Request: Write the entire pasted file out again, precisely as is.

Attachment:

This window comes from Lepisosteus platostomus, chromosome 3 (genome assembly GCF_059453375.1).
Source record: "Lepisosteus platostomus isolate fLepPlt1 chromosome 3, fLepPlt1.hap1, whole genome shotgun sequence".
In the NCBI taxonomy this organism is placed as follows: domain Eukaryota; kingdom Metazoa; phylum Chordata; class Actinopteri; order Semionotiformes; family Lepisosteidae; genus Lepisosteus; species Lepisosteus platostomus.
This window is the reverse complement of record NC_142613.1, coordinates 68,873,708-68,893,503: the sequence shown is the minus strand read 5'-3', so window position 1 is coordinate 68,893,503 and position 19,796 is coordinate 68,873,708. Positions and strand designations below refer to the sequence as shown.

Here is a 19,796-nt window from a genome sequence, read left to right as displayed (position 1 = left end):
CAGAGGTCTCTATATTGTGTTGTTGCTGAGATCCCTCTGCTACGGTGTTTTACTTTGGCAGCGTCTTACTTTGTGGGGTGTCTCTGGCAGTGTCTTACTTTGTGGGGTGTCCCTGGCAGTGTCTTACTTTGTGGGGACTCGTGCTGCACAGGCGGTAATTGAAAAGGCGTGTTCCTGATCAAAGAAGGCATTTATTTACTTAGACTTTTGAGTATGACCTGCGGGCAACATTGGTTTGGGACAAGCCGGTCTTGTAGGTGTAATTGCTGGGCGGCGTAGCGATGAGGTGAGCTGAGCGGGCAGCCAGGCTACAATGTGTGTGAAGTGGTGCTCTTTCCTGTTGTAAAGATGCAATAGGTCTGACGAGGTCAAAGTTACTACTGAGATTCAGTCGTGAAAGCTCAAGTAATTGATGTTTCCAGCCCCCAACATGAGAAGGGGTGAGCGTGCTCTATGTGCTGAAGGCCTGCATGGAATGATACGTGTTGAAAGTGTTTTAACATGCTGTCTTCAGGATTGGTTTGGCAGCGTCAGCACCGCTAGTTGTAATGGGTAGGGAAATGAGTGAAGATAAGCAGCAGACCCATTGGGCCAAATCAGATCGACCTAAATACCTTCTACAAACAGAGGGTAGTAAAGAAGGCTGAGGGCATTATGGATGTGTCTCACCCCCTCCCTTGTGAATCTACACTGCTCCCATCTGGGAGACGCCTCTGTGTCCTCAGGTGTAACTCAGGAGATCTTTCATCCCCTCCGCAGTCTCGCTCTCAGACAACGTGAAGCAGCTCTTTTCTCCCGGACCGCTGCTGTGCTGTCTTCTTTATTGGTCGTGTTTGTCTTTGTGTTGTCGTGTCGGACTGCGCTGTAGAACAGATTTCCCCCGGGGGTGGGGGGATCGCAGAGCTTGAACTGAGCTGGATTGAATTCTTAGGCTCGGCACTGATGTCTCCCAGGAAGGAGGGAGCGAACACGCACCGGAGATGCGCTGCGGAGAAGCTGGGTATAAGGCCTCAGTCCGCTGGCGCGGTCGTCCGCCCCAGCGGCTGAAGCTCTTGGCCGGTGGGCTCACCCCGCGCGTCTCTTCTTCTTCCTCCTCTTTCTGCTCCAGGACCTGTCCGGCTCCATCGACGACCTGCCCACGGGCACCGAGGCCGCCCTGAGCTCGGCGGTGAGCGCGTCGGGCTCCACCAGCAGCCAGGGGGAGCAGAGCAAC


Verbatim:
This window comes from Lepisosteus platostomus, chromosome 3 (genome assembly GCF_059453375.1).
Source record: "Lepisosteus platostomus isolate fLepPlt1 chromosome 3, fLepPlt1.hap1, whole genome shotgun sequence".
In the NCBI taxonomy this organism is placed as follows: domain Eukaryota; kingdom Metazoa; phylum Chordata; class Actinopteri; order Semionotiformes; family Lepisosteidae; genus Lepisosteus; species Lepisosteus platostomus.
This window is the reverse complement of record NC_142613.1, coordinates 68,873,708-68,893,503: the sequence shown is the minus strand read 5'-3', so window position 1 is coordinate 68,893,503 and position 19,796 is coordinate 68,873,708. Positions and strand designations below refer to the sequence as shown.

Here is a 19,796-nt window from a genome sequence, read left to right as displayed (position 1 = left end):
CAGAGGTCTCTATATTGTGTTGTTGCTGAGATCCCTCTGCTACGGTGTTTTACTTTGGCAGCGTCTTACTTTGTGGGGTGTCTCTGGCAGTGTCTTACTTTGTGGGGTGTCCCTGGCAGTGTCTTACTTTGTGGGGACTCGTGCTGCACAGGCGGTAATTGAAAAGGCGTGTTCCTGATCAAAGAAGGCATTTATTTACTTAGACTTTTGAGTATGACCTGCGGGCAACATTGGTTTGGGACAAGCCGGTCTTGTAGGTGTAATTGCTGGGCGGCGTAGCGATGAGGTGAGCTGAGCGGGCAGCCAGGCTACAATGTGTGTGAAGTGGTGCTCTTTCCTGTTGTAAAGATGCAATAGGTCTGACGAGGTCAAAGTTACTACTGAGATTCAGTCGTGAAAGCTCAAGTAATTGATGTTTCCAGCCCCCAACATGAGAAGGGGTGAGCGTGCTCTATGTGCTGAAGGCCTGCATGGAATGATACGTGTTGAAAGTGTTTTAACATGCTGTCTTCAGGATTGGTTTGGCAGCGTCAGCACCGCTAGTTGTAATGGGTAGGGAAATGAGTGAAGATAAGCAGCAGACCCATTGGGCCAAATCAGATCGACCTAAATACCTTCTACAAACAGAGGGTAGTAAAGAAGGCTGAGGGCATTATGGATGTGTCTCACCCCCTCCCTTGTGAATCTACACTGCTCCCATCTGGGAGACGCCTCTGTGTCCTCAGGTGTAACTCAGGAGATCTTTCATCCCCTCCGCAGTCTCGCTCTCAGACAACGTGAAGCAGCTCTTTTCTCCCGGACCGCTGCTGTGCTGTCTTCTTTATTGGTCGTGTTTGTCTTTGTGTTGTCGTGTCGGACTGCGCTGTAGAACAGATTTCCCCCGGGGGTGGGGGGATCGCAGAGCTTGAACTGAGCTGGATTGAATTCTTAGGCTCGGCACTGATGTCTCCCAGGAAGGAGGGAGCGAACACGCACCGGAGATGCGCTGCGGAGAAGCTGGGTATAAGGCCTCAGTCCGCTGGCGCGGTCGTCCGCCCCAGCGGCTGAAGCTCTTGGCCGGTGGGCTCACCCCGCGCGTCTCTTCTTCTTCCTCCTCTTTCTGCTCCAGGACCTGTCCGGCTCCATCGACGACCTGCCCACGGGCACCGAGGCCGCCCTGAGCTCGGCGGTGAGCGCGTCGGGCTCCACCAGCAGCCAGGGGGAGCAGAGCAAC